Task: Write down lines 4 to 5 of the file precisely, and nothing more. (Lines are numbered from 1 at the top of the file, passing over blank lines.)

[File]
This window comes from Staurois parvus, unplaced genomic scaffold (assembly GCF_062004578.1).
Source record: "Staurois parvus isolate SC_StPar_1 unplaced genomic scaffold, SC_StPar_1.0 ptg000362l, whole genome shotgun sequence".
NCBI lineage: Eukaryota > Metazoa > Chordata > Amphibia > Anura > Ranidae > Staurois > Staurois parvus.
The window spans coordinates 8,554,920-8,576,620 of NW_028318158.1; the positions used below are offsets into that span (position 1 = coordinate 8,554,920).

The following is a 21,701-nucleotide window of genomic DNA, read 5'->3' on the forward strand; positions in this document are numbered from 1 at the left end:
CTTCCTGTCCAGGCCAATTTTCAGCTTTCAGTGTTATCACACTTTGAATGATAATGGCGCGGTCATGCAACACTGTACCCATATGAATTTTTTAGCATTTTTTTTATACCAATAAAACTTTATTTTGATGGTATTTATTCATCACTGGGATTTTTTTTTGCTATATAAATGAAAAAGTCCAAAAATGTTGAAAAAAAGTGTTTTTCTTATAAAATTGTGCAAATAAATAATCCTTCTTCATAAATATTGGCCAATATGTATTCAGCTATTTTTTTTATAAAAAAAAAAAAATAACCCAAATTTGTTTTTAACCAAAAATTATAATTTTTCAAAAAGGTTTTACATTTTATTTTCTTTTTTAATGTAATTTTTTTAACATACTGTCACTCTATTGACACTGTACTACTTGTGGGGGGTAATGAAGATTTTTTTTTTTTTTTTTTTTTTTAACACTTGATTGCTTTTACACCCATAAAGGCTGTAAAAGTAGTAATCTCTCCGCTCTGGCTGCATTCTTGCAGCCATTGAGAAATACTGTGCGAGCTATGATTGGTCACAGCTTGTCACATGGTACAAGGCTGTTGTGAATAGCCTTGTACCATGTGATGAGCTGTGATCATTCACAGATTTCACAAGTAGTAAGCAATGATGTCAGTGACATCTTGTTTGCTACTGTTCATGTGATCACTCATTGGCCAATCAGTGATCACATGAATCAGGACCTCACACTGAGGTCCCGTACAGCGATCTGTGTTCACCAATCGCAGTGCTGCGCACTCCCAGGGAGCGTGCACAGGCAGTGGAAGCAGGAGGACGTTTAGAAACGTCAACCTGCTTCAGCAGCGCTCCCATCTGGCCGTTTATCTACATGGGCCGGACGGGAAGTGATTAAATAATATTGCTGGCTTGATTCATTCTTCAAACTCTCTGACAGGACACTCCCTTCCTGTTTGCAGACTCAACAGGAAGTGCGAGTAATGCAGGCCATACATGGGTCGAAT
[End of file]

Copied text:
The window spans coordinates 8,554,920-8,576,620 of NW_028318158.1; the positions used below are offsets into that span (position 1 = coordinate 8,554,920).

The following is a 21,701-nucleotide window of genomic DNA, read 5'->3' on the forward strand; positions in this document are numbered from 1 at the left end: